Orange County State of the Schools speech focuses on school growth, teacher shortage

by: Jason Kelly Updated:

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ORLANDO, Fla. - Orange County Public Schools said it's thinking big when it comes to its growing student body.

The state’s second-fastest-growing school district enrolled 6,000 new students this school year, and it will open six new schools this fall to keep up with the influx in students.

Superintendent Barbara Jenkins said Wednesday during the State of the Schools address that the large increase is to be expected given the development happening in both the eastern and western portions of the county.

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"Central Florida will continue to grow," she said. "Because of the funding model, you get additional dollars for more students, but that doesn't help you because once you pay for the growth -- the additional teachers that you need -- you still won't have any significant dollars left for pay raises for our teachers."

School Board Chairman Bill Sublette said a half-cent sales tax helps fund the construction of new schools and the renovation of existing schools.

Sublette said 40 new schools are on the drawing board for the next 10 years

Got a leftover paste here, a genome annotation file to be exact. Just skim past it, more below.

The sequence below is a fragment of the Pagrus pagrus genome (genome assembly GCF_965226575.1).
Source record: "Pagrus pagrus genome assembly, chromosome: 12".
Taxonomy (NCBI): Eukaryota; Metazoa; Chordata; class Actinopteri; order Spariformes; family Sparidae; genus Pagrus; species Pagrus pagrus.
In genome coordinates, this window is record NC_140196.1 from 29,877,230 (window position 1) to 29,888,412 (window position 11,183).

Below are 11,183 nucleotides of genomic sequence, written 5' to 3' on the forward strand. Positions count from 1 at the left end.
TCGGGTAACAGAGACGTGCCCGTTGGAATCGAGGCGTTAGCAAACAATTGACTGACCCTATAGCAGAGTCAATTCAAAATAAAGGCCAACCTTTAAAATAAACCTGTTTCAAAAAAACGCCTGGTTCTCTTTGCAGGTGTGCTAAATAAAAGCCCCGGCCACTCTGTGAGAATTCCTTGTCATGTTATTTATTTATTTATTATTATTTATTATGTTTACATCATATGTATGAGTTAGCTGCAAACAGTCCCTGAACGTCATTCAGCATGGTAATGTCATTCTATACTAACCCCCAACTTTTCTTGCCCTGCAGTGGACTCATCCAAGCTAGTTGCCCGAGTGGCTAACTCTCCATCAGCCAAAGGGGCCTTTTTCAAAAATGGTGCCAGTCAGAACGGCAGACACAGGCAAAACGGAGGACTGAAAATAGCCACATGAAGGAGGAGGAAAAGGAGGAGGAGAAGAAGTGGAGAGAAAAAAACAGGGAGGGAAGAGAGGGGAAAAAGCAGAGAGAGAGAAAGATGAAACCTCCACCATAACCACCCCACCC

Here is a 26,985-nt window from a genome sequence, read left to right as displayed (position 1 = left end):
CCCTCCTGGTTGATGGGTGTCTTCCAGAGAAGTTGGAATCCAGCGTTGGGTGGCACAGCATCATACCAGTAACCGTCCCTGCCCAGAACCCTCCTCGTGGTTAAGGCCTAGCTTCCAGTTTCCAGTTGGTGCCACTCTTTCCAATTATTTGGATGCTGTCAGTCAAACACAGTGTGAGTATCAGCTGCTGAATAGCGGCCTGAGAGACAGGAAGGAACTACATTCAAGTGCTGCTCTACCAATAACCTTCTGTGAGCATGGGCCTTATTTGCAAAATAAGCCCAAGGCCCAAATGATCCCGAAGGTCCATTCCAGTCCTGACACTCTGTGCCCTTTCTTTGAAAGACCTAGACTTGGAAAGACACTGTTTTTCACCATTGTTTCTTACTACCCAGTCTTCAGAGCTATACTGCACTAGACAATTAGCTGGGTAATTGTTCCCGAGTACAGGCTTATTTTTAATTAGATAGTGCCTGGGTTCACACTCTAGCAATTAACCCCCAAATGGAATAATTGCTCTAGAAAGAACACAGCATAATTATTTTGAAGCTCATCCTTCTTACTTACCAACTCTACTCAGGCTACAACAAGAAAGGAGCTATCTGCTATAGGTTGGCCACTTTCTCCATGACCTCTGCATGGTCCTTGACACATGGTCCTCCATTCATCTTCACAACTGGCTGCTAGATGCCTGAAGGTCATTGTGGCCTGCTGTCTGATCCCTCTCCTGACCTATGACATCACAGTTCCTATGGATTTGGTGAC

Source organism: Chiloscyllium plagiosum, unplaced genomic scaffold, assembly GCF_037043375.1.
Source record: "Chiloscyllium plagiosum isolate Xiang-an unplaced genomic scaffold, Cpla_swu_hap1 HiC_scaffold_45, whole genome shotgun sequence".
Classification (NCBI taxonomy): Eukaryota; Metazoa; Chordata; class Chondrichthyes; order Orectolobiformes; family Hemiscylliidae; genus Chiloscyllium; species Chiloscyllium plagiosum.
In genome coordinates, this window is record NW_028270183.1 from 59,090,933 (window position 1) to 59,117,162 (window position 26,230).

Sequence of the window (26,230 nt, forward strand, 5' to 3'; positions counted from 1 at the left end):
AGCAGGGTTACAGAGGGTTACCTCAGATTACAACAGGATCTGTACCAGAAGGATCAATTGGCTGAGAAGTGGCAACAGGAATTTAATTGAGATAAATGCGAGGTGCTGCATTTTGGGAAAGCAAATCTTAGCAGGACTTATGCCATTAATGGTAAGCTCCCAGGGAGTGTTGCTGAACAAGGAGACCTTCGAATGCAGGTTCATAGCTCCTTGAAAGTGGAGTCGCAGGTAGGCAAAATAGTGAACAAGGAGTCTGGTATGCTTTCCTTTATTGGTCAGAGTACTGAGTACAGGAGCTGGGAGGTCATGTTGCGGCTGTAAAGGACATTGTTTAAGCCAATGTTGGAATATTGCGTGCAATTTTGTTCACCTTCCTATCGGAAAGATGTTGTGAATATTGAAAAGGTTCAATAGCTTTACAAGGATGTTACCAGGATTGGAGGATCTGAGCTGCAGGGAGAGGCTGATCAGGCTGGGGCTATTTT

Even with the additional schools, another major concern is having enough teachers to teach.

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“We are bursting at the seams, and our growth is a challenge,” he said. “If we get a large, unexpected influx of students, no matter how we have in revenue and resources, you can only build the schools so fast.”

Jennifer Grimes, whose daughter is in the ninth grade, said overcrowding is problematic.

“My daughter deals with several substitutes and not a regular teacher (who’s) there every day,” she said. “And that plays an impact on their learning as well.”

Grimes said teachers should have fewer students per classroom.

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“I think the teacher shortage is a big concern,” she said. “The kids need more time with the teachers. The more kids, the less time.”

The school district said it hires between 500 and 600 new teachers each year, but it said the influx of students makes it difficult to maintain a balanced student-to-teacher ratio.

And keeping teachers is also a struggle, Sublette said.

“Teachers are underpaid, so what I have not been able to figure out is why the legislature would cut education funding,” he said. “It’s going to be increasingly difficult to hire the teachers, especially the bilingual teachers, (who) are in high demand to really accommodate our large Hispanic population.”

The district has scouted and recruited bilingual teachers for five years.

“We actually actively recruit in Puerto Rico,” Sublette said. “We actually recruit down (at) Florida International University and some of the southeast Florida universities, because they have larger percentages who are bilingual.”

The district said it could see even more students next year because of the large number of school closures on the island.

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